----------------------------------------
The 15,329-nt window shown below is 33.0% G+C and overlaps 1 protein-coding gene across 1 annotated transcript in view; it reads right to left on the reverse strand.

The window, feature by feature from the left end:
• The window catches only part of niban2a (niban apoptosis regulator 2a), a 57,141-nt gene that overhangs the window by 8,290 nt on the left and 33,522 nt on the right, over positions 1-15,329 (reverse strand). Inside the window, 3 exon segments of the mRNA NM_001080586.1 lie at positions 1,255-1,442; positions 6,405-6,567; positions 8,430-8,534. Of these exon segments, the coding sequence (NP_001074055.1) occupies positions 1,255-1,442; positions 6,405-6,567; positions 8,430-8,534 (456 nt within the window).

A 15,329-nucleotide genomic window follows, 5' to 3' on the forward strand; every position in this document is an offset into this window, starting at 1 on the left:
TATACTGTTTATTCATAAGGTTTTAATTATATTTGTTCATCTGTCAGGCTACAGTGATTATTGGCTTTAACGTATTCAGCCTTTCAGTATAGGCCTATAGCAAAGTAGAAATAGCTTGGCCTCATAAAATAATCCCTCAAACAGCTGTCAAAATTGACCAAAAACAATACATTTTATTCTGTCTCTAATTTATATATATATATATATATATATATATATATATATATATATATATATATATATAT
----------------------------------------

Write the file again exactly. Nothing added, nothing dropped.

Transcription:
The 15,329-nt window shown below is 33.0% G+C and overlaps 1 protein-coding gene across 1 annotated transcript in view; it reads right to left on the reverse strand.

The window, feature by feature from the left end:
• The window catches only part of niban2a (niban apoptosis regulator 2a), a 57,141-nt gene that overhangs the window by 8,290 nt on the left and 33,522 nt on the right, over positions 1-15,329 (reverse strand). Inside the window, 3 exon segments of the mRNA NM_001080586.1 lie at positions 1,255-1,442; positions 6,405-6,567; positions 8,430-8,534. Of these exon segments, the coding sequence (NP_001074055.1) occupies positions 1,255-1,442; positions 6,405-6,567; positions 8,430-8,534 (456 nt within the window).

A 15,329-nucleotide genomic window follows, 5' to 3' on the forward strand; every position in this document is an offset into this window, starting at 1 on the left:
TATACTGTTTATTCATAAGGTTTTAATTATATTTGTTCATCTGTCAGGCTACAGTGATTATTGGCTTTAACGTATTCAGCCTTTCAGTATAGGCCTATAGCAAAGTAGAAATAGCTTGGCCTCATAAAATAATCCCTCAAACAGCTGTCAAAATTGACCAAAAACAATACATTTTATTCTGTCTCTAATTTATATATATATATATATATATATATATATATATATATATATATATATATATATAT